"Dark Screams: Volume Two" Book Review

Written by Steve Pattee

Published by Hydra

Dark Screams Volume Two Poster

Edited by Brian James Freeman and Richard Chizmar
2015, 131 pages, Fiction
Released on March 3rd, 2015

Review:

Back at the beginning of February, I reviewed a delightful little anthology called Dark Screams: Volume One. Edited by Brian James Freeman and Richard Chizmar of Cemetery Dance Publications, the two picked out some great authors that made for a varied and enjoyable read. They have done it again in this follow up, Dark Screams: Volume Two.

Robert McCammon's tragic and terrifying "The Deep End" opens the anthology, following a man as he is determined to destroy whatever killed his son in the local swimming pool. Sure, everyone thinks it was a simple drowning, but the father knows better. McCammon seamlessly mixes rage, grief, and fear in this short tale and is packs the biggest emotional punch of the collection. This should come as no surprise as this is the man who brought such great works as Swan Song, Gone South, the amazing Boy's Life (which I desperately need to re-read), and countless others. "The Deep End" was originally published in 1987, but I'm glad it was included here because it was new to me and possibly my favorite story in the mix.

"Interval" by Norman Prentiss follows, and it's nearly as emotionally draining as "The Deep End". The tale centers on an airline employee, Michelle, who is pulled into a room by her supervisor, Wade, along with the family members of a particular flight. You are kept in the dark as much as the people in the room, and Prentiss does a fantastic job of stringing you along as to what the real story is here. When it finally comes to light as to what's really going on, it's both what you think, but with a sinister twist.

If you ever wondered what it would be like if those psychics on those ghost hunting shows were real, you're going to have a good time with Shawntelle Madison's "If These Walls Could Talk". Madison is the only author in this anthology that I had never read anything from before, and this first outing certainly impressed me. Following the character Eleanor as she makes preparations for the filming of the goings on in a "haunted" house, it takes an interesting turn that even though I saw coming, was handled nicely and did not affect my enjoyment.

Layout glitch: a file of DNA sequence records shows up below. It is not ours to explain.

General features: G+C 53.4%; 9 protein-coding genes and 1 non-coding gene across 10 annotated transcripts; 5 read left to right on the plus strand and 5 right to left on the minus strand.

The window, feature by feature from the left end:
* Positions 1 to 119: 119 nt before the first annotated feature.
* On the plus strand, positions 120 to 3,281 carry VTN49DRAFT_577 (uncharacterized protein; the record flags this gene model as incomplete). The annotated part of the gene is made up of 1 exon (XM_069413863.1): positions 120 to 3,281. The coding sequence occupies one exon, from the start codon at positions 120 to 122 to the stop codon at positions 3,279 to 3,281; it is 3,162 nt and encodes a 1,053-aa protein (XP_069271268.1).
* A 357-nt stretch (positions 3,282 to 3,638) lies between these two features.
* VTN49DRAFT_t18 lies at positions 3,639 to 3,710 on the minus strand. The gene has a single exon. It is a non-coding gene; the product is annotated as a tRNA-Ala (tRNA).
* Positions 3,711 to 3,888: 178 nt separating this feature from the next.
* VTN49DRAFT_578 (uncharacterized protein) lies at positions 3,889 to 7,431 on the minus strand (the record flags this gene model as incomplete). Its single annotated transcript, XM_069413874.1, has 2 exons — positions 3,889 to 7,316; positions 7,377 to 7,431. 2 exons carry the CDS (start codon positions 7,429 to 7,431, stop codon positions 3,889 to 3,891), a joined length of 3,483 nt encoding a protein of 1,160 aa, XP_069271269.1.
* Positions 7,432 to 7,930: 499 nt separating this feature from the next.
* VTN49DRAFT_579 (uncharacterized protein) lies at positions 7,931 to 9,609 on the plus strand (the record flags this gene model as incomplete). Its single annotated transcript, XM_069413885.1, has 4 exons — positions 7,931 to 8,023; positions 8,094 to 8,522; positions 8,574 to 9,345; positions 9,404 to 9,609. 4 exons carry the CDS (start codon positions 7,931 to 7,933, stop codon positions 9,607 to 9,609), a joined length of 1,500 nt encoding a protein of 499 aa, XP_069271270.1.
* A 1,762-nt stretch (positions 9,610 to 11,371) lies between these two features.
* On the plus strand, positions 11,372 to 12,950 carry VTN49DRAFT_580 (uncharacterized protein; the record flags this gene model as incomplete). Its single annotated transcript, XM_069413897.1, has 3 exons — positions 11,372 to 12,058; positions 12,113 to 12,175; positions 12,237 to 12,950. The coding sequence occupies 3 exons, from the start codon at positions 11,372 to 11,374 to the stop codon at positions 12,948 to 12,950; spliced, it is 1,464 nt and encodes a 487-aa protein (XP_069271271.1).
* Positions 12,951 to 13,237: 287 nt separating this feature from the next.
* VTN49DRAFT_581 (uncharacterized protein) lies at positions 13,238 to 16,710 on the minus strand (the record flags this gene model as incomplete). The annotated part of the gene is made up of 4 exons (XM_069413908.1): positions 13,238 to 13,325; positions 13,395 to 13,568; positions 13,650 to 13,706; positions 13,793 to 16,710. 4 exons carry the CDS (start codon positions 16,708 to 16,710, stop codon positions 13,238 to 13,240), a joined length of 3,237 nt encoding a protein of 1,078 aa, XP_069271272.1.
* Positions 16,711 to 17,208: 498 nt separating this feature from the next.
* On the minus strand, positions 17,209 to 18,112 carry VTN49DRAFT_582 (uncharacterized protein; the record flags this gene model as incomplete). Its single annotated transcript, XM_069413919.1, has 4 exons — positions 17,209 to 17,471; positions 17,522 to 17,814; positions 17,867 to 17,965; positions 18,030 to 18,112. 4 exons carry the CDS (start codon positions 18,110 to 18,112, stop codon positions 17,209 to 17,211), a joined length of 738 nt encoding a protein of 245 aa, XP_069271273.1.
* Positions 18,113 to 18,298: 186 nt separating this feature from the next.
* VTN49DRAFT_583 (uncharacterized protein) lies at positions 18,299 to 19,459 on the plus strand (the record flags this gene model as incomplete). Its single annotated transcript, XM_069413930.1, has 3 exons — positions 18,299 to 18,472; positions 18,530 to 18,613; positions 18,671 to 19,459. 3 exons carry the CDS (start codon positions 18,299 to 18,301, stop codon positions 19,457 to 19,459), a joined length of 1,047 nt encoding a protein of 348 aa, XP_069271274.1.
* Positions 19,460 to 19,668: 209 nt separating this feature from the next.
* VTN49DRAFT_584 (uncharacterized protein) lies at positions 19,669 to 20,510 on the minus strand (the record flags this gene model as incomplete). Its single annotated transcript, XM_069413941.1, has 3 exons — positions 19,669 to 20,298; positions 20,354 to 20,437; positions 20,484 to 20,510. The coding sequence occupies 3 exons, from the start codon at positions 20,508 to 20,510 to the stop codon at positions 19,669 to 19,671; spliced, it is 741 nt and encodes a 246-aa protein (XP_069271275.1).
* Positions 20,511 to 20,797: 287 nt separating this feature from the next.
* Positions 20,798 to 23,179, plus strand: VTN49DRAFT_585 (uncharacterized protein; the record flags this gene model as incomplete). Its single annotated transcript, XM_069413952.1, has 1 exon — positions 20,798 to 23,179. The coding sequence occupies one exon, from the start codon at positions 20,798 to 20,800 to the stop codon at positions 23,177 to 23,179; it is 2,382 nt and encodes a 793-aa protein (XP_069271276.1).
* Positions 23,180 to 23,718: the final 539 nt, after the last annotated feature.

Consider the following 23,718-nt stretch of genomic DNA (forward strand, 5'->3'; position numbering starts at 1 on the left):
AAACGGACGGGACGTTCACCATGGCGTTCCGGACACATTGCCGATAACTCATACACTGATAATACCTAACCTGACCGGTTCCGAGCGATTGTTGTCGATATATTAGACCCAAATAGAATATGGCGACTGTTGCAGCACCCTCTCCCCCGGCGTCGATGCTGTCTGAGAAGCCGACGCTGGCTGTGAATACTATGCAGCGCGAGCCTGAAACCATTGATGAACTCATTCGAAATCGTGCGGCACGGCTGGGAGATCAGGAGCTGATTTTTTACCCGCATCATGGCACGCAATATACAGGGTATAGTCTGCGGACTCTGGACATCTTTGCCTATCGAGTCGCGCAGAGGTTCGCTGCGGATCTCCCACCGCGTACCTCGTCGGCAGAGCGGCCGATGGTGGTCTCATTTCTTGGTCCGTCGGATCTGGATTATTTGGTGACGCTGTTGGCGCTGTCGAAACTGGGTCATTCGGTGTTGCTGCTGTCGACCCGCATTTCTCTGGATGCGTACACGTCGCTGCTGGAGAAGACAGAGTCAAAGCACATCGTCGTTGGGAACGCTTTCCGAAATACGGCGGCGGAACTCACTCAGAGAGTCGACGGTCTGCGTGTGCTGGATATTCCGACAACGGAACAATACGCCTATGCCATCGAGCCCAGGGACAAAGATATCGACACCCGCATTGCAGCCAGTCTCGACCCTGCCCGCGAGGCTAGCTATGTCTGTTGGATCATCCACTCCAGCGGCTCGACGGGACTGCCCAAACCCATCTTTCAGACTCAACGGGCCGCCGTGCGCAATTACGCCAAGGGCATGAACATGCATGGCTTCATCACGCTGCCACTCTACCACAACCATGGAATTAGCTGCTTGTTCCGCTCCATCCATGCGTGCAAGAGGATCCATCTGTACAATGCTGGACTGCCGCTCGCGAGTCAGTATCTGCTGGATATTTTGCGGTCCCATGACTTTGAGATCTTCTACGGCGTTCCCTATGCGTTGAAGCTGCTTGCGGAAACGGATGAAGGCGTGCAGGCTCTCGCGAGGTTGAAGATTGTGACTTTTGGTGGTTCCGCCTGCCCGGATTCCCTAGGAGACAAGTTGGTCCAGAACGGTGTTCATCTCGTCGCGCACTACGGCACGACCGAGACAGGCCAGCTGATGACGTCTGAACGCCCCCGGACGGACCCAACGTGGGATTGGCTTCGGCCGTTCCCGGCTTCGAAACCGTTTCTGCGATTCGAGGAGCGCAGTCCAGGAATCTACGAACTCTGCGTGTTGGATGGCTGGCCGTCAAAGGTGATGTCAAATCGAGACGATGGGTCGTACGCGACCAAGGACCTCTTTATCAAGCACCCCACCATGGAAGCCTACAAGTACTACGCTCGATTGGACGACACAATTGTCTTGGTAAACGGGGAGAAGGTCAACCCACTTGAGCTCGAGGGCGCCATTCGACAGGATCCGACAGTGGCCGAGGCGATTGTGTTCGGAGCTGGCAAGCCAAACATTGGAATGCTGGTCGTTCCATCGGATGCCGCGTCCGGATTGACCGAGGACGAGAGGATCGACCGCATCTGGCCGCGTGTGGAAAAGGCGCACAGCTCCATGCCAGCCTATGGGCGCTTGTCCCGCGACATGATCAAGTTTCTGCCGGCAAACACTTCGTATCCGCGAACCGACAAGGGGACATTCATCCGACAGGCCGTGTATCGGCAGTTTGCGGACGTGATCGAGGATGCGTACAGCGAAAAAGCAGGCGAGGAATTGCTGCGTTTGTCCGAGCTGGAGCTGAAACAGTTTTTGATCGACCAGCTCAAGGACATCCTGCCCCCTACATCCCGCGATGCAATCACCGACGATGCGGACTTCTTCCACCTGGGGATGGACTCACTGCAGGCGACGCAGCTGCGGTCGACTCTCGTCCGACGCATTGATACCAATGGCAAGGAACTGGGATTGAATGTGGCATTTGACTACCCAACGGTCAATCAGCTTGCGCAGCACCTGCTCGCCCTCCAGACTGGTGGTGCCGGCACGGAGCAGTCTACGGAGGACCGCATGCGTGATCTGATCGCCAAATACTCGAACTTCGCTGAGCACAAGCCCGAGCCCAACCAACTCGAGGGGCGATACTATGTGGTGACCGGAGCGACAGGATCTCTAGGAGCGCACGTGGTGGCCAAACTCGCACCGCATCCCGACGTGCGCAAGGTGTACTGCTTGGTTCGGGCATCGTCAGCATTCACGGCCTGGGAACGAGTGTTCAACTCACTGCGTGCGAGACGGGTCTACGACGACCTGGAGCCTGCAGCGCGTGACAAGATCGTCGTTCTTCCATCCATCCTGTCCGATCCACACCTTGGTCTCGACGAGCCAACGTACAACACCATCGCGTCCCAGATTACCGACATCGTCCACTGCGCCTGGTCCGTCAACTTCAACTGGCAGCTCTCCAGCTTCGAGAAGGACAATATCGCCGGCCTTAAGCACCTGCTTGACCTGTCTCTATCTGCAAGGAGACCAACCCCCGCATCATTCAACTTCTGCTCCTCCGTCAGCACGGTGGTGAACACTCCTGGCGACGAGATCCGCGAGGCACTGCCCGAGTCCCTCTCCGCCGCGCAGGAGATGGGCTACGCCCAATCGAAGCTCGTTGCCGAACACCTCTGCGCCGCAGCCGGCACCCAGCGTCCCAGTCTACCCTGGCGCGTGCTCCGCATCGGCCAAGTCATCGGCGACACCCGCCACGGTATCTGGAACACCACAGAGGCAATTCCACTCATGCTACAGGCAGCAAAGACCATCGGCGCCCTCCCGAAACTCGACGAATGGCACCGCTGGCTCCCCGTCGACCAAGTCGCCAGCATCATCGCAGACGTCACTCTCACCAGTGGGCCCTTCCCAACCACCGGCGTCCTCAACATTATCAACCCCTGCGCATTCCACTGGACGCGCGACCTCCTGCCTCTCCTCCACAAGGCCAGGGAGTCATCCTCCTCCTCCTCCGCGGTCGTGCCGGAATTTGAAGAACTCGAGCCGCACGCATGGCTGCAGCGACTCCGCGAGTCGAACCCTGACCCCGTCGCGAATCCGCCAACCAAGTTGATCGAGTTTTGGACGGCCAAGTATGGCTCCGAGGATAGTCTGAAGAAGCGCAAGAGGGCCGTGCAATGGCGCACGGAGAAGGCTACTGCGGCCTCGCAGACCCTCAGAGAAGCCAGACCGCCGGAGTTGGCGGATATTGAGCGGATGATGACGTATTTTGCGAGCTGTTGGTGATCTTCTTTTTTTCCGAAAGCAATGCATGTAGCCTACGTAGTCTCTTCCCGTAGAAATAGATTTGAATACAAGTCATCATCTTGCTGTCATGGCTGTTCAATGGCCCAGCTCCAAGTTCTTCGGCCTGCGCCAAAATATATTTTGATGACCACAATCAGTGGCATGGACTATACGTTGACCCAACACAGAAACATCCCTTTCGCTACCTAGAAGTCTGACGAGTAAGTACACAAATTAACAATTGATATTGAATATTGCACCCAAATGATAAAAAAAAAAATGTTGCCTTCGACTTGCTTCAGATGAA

Graham Masterson's "The Night Hider" is another winner in this collection that places a haunted wardrobe at the center of its story. I would love to elaborate on this one, but the less you know the better. It has a wonderful reveal that I admittedly did not see beforehand.

Rounding it out is my least favorite of the bunch, Richard Christian Matheson's "Whatever". I've read Matheson's work in the past and I have generally enjoyed it (his short story "Transfiguration" in the Visitants anthology is effectively creepy), but his story here doesn't do anything for me. "Whatever" tells the tragic story of a band that could have been the greatest ever, all through emails, letters, and magazine and news articles. The problem isn't so much prose (which, admittedly, took a bit to get into), but rather it doesn't really go anywhere. Ironically, I would have liked to have read more about this band, but as it stands now the tale's title is rather appropriate.

Hydra has another winner here with Dark Screams: Volume Two and as long as Freeman and Chizmar are behind the wheel editing, I'm perfectly content to be along for the ride. Volume Three hits in a few weeks with stories by (among others) Peter Straub and Jack Ketchum. A good editor can make or break an anthology, and when you have two great ones in Freeman and Chizmar, you're going to have a good time.

Grades:

Overall: Fourstars Dark Screams Volume Two Cover
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Dark Screams Volume Two Cover
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About The Author
AR2
Author: Steve Pattee
Administrator, US Editor
He's the puppet master. You don't see him, but he pulls the strings that gets things done. He's the silent partner. He's black ops. If you notice his presence, it's the last thing you'll notice — because now you're dead. He's the shadow you thought you saw in that dark alleyway. You can have a conversation with him, and when you turn around to offer him a cup of coffee, he's already gone.
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